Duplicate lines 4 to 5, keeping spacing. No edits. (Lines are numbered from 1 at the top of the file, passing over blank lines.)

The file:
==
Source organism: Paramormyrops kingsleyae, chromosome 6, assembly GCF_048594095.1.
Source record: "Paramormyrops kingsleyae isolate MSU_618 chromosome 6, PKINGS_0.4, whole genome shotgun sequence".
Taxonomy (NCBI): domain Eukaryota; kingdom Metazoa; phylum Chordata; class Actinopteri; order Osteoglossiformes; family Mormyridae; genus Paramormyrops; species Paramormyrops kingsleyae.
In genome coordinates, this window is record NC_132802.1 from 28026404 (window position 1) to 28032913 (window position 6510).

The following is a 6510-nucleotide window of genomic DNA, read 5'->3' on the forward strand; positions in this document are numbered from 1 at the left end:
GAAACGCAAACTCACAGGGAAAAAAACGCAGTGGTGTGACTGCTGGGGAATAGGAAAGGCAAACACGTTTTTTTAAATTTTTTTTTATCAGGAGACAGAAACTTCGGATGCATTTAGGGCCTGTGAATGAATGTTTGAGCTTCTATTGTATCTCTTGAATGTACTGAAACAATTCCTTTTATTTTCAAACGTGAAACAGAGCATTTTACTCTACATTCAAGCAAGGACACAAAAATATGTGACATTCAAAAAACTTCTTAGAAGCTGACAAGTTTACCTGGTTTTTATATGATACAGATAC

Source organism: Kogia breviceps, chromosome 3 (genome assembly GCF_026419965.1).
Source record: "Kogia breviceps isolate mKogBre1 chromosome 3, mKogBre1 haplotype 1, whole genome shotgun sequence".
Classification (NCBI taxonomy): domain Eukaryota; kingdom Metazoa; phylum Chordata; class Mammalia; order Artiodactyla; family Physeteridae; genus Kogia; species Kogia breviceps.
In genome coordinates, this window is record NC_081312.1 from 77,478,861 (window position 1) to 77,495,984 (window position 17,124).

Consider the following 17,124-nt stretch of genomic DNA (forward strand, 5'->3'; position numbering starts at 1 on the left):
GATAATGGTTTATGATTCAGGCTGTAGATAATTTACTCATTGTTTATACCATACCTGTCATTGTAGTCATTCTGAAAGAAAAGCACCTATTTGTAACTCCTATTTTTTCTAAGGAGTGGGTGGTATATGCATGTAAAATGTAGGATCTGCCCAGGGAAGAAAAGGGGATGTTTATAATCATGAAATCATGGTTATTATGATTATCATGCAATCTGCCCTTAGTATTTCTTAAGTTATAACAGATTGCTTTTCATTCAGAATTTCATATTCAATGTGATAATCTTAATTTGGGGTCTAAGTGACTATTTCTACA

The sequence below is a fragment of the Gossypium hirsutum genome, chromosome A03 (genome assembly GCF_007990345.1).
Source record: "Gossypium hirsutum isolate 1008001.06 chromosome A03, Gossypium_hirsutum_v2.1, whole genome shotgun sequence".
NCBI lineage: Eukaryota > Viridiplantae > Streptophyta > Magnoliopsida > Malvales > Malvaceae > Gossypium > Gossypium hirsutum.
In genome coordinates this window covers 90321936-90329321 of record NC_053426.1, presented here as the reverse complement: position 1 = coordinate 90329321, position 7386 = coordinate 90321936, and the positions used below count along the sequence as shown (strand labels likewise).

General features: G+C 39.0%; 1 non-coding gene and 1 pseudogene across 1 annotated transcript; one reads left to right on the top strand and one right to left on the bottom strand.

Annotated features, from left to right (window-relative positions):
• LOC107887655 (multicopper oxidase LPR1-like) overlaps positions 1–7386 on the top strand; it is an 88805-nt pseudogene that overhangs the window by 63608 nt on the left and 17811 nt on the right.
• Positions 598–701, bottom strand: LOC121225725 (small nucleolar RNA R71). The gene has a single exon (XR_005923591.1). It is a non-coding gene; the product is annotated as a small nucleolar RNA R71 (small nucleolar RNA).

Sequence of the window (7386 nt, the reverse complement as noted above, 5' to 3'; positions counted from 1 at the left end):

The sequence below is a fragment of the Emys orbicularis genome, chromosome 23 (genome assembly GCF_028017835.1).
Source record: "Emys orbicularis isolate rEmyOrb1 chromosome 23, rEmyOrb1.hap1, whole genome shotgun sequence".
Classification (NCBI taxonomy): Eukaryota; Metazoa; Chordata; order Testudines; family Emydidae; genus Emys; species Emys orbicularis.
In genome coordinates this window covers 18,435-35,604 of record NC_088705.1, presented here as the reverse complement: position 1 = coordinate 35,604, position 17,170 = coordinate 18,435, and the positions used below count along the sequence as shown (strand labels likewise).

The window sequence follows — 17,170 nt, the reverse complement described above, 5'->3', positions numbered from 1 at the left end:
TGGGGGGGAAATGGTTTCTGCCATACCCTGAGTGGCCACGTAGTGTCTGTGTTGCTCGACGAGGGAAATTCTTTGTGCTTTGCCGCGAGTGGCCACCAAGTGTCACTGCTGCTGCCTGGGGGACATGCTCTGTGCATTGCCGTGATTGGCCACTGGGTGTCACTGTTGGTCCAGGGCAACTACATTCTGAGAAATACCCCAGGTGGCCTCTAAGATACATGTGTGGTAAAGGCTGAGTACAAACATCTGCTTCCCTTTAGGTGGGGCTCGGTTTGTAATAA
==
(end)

In genome coordinates, this window is record NC_132802.1 from 28026404 (window position 1) to 28032913 (window position 6510).

The following is a 6510-nucleotide window of genomic DNA, read 5'->3' on the forward strand; positions in this document are numbered from 1 at the left end: